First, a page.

Before you leave the park, be sure to stop by the Desert View Watchtower at the east entrance for what many consider to be the best viewpoint of the Canyon. But whether you’re simply enjoying the views from an overlook, taking a scenic drive, or hiking all the way to the bottom, the Grand Canyon will leave you in awe of its stunning beauty and natural wonder.

The drive: Make your way toward the outdoor adventure center of Page, Ariz. – Head east on 64 and then north on 89. At the fork for 89a you’ll turn right to head to Page, but if you have the time, a side trip the other way is worth the extra miles. The towering Vermilion Cliffs are highlights of the journey as you detour to Marble Canyon and a walk across stunning Navajo Bridge, then to Lees Ferry, the put-in point for rafting trips down the Colorado River. Turn around at this point and make your way back to 89, and Page.

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Antelope Canyon is one of the most photographed locations in the world © vichie81 / Shutterstock

Page, Ariz. / Navajo Nation

Page is a picturesque town, and a hub for adventures amid some of the most spectacular natural wonders in the Southwest. The area is famous for Antelope Canyon, a stunning slot canyon that is one of the most photographed locations in the world. The canyon walls, formed by thousands of years of wind and water erosion, are an otherworldly landscape of curving lines, twisting shapes, and vibrant colors.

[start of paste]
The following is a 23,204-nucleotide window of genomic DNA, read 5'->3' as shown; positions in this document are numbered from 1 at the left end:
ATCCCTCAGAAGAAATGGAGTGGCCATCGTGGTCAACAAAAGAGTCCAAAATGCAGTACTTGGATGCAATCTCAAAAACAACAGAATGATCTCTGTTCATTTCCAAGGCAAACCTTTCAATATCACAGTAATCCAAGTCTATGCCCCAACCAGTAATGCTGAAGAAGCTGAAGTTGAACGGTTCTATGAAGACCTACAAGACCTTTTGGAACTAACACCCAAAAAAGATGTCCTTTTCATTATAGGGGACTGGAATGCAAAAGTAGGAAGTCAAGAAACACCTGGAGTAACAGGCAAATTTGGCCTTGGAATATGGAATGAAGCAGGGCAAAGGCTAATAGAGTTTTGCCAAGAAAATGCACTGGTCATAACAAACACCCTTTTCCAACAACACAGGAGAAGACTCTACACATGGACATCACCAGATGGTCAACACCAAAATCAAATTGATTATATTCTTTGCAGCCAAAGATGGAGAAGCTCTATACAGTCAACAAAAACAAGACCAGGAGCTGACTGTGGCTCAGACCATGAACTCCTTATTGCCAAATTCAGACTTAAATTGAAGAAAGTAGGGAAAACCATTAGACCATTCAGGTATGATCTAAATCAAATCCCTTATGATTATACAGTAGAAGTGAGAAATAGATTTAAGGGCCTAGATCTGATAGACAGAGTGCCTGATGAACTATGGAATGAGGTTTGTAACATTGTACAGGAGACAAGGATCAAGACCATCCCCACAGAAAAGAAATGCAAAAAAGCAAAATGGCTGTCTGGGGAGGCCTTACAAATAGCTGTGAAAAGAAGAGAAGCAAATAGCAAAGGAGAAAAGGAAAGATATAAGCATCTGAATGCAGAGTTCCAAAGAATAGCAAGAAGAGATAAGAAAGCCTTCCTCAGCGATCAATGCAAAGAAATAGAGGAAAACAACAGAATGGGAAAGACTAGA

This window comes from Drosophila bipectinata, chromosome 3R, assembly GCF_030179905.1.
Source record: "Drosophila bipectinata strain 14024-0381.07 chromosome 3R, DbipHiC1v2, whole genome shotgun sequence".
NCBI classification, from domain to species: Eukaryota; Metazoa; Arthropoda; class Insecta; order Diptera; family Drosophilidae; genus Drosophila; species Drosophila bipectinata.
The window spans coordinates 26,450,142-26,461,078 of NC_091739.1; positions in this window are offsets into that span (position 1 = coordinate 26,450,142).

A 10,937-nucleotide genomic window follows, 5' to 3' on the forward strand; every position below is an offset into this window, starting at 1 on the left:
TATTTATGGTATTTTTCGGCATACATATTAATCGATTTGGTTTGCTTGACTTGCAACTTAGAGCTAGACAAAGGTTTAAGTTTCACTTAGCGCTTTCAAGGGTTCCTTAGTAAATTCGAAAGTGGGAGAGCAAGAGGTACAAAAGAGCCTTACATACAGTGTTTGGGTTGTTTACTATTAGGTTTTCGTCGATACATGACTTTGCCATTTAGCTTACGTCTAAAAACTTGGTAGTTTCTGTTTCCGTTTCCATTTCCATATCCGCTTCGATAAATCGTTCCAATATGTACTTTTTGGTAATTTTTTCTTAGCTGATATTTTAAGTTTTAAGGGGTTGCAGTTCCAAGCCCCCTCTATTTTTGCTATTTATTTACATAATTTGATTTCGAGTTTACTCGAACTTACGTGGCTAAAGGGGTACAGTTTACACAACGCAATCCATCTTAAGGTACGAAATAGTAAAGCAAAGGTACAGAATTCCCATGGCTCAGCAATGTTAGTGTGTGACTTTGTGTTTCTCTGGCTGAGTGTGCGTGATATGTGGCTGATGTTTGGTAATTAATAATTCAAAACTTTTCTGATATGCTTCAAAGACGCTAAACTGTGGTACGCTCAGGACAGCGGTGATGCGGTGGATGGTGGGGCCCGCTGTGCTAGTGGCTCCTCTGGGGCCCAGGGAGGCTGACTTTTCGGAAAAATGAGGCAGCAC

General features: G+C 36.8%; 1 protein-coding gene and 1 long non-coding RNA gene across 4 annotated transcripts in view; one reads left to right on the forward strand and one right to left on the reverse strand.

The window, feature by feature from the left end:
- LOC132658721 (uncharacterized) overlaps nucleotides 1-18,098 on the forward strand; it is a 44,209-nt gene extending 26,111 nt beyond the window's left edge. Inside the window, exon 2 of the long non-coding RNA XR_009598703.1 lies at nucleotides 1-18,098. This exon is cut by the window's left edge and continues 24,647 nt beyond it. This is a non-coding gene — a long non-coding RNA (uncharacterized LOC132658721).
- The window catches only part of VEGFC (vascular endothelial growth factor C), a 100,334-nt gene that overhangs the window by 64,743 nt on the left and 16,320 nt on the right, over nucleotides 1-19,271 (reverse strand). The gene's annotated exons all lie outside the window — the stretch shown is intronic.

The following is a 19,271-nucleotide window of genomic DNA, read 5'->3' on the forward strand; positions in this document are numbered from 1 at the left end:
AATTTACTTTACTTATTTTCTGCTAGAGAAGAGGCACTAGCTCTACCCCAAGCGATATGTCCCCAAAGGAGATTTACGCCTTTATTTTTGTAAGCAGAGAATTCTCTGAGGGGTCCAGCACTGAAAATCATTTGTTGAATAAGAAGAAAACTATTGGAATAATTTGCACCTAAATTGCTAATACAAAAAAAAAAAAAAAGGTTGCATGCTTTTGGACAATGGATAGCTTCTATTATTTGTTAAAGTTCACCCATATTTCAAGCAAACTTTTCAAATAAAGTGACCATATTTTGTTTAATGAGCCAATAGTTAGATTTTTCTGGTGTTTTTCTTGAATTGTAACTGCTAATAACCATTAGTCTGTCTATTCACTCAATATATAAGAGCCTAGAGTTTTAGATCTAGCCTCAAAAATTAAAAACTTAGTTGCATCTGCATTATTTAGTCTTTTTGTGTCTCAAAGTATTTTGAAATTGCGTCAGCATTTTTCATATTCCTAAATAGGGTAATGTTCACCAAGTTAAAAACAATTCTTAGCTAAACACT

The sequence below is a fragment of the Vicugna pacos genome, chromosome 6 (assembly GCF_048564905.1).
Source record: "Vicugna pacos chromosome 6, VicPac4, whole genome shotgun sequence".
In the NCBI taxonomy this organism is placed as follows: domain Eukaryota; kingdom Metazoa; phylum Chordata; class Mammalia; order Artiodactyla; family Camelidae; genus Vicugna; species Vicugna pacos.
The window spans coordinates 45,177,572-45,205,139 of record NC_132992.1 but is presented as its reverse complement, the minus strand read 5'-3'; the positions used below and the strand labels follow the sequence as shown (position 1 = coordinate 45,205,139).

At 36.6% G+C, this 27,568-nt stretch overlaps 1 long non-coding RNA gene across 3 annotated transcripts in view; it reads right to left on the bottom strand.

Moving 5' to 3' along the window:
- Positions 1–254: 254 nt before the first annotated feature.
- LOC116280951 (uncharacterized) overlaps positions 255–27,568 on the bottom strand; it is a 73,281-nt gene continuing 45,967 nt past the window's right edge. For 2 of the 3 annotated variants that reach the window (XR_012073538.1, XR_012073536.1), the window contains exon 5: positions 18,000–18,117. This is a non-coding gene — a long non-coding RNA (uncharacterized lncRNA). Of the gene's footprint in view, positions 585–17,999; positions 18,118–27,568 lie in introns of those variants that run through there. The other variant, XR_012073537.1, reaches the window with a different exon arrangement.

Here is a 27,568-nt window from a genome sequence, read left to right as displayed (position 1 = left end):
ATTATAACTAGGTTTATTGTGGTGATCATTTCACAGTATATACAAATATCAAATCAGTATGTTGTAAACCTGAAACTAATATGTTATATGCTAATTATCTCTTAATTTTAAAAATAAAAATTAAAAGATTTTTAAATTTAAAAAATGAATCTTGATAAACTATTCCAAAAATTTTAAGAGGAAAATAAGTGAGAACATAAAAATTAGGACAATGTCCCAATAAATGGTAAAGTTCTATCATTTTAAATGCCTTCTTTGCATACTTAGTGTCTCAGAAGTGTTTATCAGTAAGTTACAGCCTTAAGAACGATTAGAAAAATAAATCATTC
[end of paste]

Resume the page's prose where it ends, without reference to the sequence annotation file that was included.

Other nearby natural wonders include Lake Powell, a man-made reservoir with more than 2,000 miles of coastline, offering unparalleled boating, fishing, and water sports. The lake is one of the most scenic in the country, nestled within red rock cliffs and canyons. As a result of drought, the lake is down significantly. However, the once-flooded Glen Canyon is now revealing its secrets – the return of hanging gardens, Native American footholds carved in the rocks, animals, grottos, and gigantic caves.

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Horseshoe Bend offers a slew of hiking and off-road trails to explore, either on mountain bike or via an off-road vehicle © Shawn Mitchell Photo / Shutterstock

Also close is Horseshoe Bend, a unique phenomenon where the Colorado River bends in the shape of a horseshoe for amazing views.

The region offers a slew of hiking and off-road trails to explore, either on mountain bike or via an off-road vehicle, both of which are available for rent in town.

The drive: From Page, make your way North to Utah on Hwy 89, and then east on Scenic Hwy 12. Highlights of the 150-mile (2.5 hours) journey include Amangiri Resort, a luxurious and exclusive celebrity magnet, and the Toadstool Hoodoos, a unique rock formation with mushroom-like shapes and red and white stripes. Just past the Toadstool trailhead, look for Buckskin Gulch – this slot canyon, accessible via the Wire Pass Trail, is an amazing sight. Finally, stretch your legs with a short hike through breathtaking Red Canyon.